How To Design a Reception Area that Welcomes People of All Sizes

For business owners and office managers, creating a warm and welcoming reception area is an important part of the job. From dentist offices to salons, waiting areas are where customers form first impressions of your business. According to recent survey conducted by AllGo, one in three Americans report encountering places where they don’t fit. Don’t let your establishment be a place where plus-size people feel like their business isn’t appreciated.

Which begs the question, what are the qualities of a reception area that is welcoming to people of all sizes?

Spacious Layout

The first quality of a plus-friendly reception area is an accessible room layout. Doorways into the room should be wide and tall enough to comfortably get through and clear of any obstruction or decor, and should allow for mobility equipment that is larger than standard size. Pathways to seating in the reception area should also be clear and provide adequate room to freely move through them, even when chairs and sofas are occupied. There should also be enough space between chairs and benches so people can sit without touching their neighbor. Don’t forget about these principles when you add plants, tables and other decor to your designs!

Plus-Friendly Seating Options

The next quality of a plus-friendly reception area is a variety of seating options. Seating should have more than one sturdy, comfortable armless chairs (the exact number will depend on your space and traffic). Chair seats should be at least 18 inches high if they have a firm cushion and 20+ inches if the cushion is soft. We recommend chairs with seats that are level or near-level and whose backs are mostly upright. Providing a sturdy bench for customers to use is also a good option. Spread them out within the room so a person can choose to sit closer or further from the exit, depending on their preference and comfort level. All the seating options in a reception area, decor wise, should appear the same and blend in with the other seating in the room.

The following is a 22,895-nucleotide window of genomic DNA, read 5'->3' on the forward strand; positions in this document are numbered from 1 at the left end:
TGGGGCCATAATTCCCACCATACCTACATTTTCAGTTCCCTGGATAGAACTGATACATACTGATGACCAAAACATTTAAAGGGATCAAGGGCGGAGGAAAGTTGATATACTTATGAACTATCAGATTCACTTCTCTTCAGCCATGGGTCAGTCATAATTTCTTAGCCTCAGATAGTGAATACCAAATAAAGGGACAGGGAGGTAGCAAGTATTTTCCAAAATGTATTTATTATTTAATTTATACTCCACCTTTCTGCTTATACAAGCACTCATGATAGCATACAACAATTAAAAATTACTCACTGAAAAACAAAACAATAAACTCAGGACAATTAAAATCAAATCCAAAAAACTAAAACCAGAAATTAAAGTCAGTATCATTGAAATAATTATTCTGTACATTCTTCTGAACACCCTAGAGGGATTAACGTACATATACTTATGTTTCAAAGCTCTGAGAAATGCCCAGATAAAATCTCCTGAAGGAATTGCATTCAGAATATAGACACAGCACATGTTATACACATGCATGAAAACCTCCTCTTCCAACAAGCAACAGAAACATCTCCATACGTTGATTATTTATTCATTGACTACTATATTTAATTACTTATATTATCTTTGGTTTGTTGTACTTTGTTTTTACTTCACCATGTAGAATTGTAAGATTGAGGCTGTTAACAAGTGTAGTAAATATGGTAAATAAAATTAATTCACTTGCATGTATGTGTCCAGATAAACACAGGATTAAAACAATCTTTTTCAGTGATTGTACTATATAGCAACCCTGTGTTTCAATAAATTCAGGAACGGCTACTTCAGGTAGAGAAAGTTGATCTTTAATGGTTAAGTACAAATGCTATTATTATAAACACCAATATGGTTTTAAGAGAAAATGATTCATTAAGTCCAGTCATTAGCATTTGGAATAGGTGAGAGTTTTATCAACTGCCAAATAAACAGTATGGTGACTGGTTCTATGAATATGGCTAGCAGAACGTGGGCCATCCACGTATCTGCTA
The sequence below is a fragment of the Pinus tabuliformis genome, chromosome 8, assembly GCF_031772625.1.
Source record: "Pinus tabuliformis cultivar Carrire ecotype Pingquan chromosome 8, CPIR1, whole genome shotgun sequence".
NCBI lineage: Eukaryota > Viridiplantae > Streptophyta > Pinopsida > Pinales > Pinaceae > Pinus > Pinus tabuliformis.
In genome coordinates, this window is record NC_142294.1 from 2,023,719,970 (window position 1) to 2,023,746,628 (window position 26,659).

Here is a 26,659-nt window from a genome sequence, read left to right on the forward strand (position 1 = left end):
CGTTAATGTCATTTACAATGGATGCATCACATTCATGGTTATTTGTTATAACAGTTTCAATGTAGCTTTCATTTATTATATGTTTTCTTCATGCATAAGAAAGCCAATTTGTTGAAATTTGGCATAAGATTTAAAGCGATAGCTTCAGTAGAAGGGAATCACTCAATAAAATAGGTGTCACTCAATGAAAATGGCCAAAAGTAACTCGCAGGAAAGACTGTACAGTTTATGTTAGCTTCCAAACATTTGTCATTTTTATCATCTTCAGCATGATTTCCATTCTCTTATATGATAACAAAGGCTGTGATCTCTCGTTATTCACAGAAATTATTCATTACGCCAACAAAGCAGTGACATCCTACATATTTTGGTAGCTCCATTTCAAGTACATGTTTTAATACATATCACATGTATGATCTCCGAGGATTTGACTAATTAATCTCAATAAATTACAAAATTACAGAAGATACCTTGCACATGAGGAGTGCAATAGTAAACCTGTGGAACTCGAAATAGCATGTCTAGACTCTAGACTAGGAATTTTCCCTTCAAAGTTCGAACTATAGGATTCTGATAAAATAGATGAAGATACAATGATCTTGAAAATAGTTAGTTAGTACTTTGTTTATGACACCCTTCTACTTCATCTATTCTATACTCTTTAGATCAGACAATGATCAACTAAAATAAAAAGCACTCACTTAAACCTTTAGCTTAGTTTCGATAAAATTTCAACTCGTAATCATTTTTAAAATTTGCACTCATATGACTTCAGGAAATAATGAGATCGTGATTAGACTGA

Size Diversity Everywhere

The last quality of a plus-friendly reception area is an availability and range of sizes in company collateral, merchandise, and art. Models in company brochures should reflect the diversity of the clientele it serves. If clothing is sold, a range of standard and plus sizes should be available on site. The same goes for personal care equipment or any other size-specific merchandise. And finally, art depicting people in the space should include wide range of body sizes.

If you keep these qualities in mind, your reception area will be a positive and affirming experience for plus-size people, making it more likely for them to return and share their positive experience with others!

Rebecca AlexanderRebecca Alexander

Rebecca Alexander is the Founder of AllGo. She founded AllGo because, as a fat woman, she has spent countless hours scouring the internet to reduce her anxiety about going to new places. Rebecca wants the world to be more accessible for people of size.

Rebecca is also the author of A Kids Book About Body Image, a book that takes the conversation around body image head-on, helping kids not only love their own bodies the way they are and understand the corporate origins of body image struggles.

2 thoughts on “How To Design a Reception Area that Welcomes People of All Sizes

  1. I’d also suggest at least 1 "counter height" wider stool and perhaps a seat or two that is lower than 18". Some people with mobility issues have trouble rising from a lower seat, and some shorter people have trouble with higher seats. AND, if you are providing tables, please ensure that at least some can be used by people seated in a wheelchair (a side table can work if there is room for legs to roll under the top).

  2. Absolutely right! And I was very pleased when my PCP (who owns her own practice) added three extra-wide “bariatric” chairs and one sofa-style seat to her waiting area without my prompting her! Contrast that with the opposite kind of size-unfriendly seating in many waiting rooms, often serving very large medical practices.

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